Verify before all

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Verify before all


President Moon Jae-in is having a hard time with the confirmation of nominees for major positions, but when it comes to vetting his picks, he’s far better off than U.S. President Donald Trump.

The Trump Administration was supported by voters angry at illegal immigrants. Trump pledged to build a wall on the border with Mexico to prevent illegal entries. However, in February, Andrew Puzder, Trump’s choice for labor secretary, withdrew the nomination after he admitted hiring an undocumented housekeeper. Duties of the job include cracking down on illegal employment of undocumented immigrants. The screening process plainly failed.

Employing undocumented workers as domestic help was an issue that surfaced in confirmation hearings in the Bill Clinton, George W. Bush and Barack Obama administrations. So-called “nannygate” scandals are being repeated in the Trump administration. Puzder’s housekeeper controversy was not picked up by the administration itself. It was exposed by the Huffington Post.

In January, Monica Crowley backed away from an appointment as White House communications director over an allegation of plagiarism. Vincent Viola, nominee for army secretary, withdrew voluntarily over a possible conflict of interest. Then Trump named Mark Green for the post, and he ended up bowing out over controversial remarks on LGBT issues, Muslims and Hispanics.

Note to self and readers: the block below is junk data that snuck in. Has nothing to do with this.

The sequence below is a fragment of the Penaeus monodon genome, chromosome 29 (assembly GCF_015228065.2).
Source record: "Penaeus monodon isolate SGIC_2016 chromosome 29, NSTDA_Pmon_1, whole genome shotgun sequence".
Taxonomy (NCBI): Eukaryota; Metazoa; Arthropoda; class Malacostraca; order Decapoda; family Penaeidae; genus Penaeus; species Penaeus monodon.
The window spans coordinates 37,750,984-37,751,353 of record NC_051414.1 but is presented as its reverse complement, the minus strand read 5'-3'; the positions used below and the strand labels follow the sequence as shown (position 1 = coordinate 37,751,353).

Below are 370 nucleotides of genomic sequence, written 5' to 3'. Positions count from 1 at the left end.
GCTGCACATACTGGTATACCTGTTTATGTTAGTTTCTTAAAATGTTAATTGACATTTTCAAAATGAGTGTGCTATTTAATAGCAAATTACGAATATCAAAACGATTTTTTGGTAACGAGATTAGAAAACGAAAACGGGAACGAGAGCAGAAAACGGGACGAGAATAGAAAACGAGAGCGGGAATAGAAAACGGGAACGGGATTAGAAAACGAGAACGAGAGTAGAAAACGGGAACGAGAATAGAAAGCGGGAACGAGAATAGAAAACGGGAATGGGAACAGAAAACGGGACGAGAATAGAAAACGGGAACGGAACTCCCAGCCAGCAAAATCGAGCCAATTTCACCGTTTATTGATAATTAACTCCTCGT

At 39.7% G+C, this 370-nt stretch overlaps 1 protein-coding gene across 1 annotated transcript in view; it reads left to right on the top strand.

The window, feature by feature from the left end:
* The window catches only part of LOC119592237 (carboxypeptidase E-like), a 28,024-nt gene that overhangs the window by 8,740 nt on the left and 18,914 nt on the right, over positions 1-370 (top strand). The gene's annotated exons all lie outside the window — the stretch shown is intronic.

Some cabinet members confirmed by Congress experienced extreme partisan discord. The vote for Attorney General-nominee Jeff Sessions was postponed when Democrats boycotted the Senate Judiciary Committee in late January. On Jan. 31, Democrats and Republicans clashed over Sessions at the Judiciary Committee, and suddenly they fought over Obama. Republican Senator Ted Cruz said the eight years of the Obama Administration had been “lawless.” Dianne Feinstein, a Democrat, said that when Richard Nixon fired an independent special prosecutor, the attorney general and the deputy attorney general resisted. The attacks on former presidents’ competence sounded familiar to Korean ears.

In the same month, Democrats on the Senate Finance Committee rejected treasury secretary nominee Steven Mnuchin and health secretary nominee Tom Price for false asset reports and investments in a health insurance company respectively. As the Democrats boycotted the committee hearing, it was broadcast that Chairman Orrin Hatch and a few Republican members were sitting in the empty chamber. Hatch was furious and openly called Democratic members “idiots.” The ruling and opposition parties in Korea may have lively contests of will, but they don’t call each other idiots — at least not yet.

Most of all, the Trump Administration’s failure in vetting showed in the appointment of Mike Flynn as National Security Advisor. Trump chose Flynn as the helmsmen of national security policy without taking into account his history of contacts with Russians, setting up the catastrophic “Russia-gate” scandal, which has yet to subside. The Moon Jae-in administration is contemplating whether to change a few of its nominees. The Trump administration has already crossed that line. We can learn from the mistakes of the Trump administration how important verification is.

JoongAng Ilbo, June 17, Page 26

*The author is a Washington correspondent of the JoongAng Ilbo.

Chae Byung-gun
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